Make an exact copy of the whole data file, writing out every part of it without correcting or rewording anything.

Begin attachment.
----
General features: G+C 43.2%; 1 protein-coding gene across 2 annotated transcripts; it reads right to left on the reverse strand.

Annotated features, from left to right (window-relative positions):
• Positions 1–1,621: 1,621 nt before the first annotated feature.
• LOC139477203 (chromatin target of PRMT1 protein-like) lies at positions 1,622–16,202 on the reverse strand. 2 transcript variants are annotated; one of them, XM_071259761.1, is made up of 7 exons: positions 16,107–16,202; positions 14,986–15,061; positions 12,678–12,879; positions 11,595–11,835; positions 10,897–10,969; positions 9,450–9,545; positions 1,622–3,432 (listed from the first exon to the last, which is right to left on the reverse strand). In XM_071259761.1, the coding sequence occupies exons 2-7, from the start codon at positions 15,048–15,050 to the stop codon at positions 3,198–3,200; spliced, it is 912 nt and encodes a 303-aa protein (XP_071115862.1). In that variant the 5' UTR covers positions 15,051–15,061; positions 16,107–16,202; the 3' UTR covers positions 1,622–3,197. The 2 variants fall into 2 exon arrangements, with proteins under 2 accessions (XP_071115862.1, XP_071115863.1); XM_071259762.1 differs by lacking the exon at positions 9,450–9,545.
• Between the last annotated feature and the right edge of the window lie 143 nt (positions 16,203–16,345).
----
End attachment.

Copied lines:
General features: G+C 43.2%; 1 protein-coding gene across 2 annotated transcripts; it reads right to left on the reverse strand.

Annotated features, from left to right (window-relative positions):
• Positions 1–1,621: 1,621 nt before the first annotated feature.
• LOC139477203 (chromatin target of PRMT1 protein-like) lies at positions 1,622–16,202 on the reverse strand. 2 transcript variants are annotated; one of them, XM_071259761.1, is made up of 7 exons: positions 16,107–16,202; positions 14,986–15,061; positions 12,678–12,879; positions 11,595–11,835; positions 10,897–10,969; positions 9,450–9,545; positions 1,622–3,432 (listed from the first exon to the last, which is right to left on the reverse strand). In XM_071259761.1, the coding sequence occupies exons 2-7, from the start codon at positions 15,048–15,050 to the stop codon at positions 3,198–3,200; spliced, it is 912 nt and encodes a 303-aa protein (XP_071115862.1). In that variant the 5' UTR covers positions 15,051–15,061; positions 16,107–16,202; the 3' UTR covers positions 1,622–3,197. The 2 variants fall into 2 exon arrangements, with proteins under 2 accessions (XP_071115862.1, XP_071115863.1); XM_071259762.1 differs by lacking the exon at positions 9,450–9,545.
• Between the last annotated feature and the right edge of the window lie 143 nt (positions 16,203–16,345).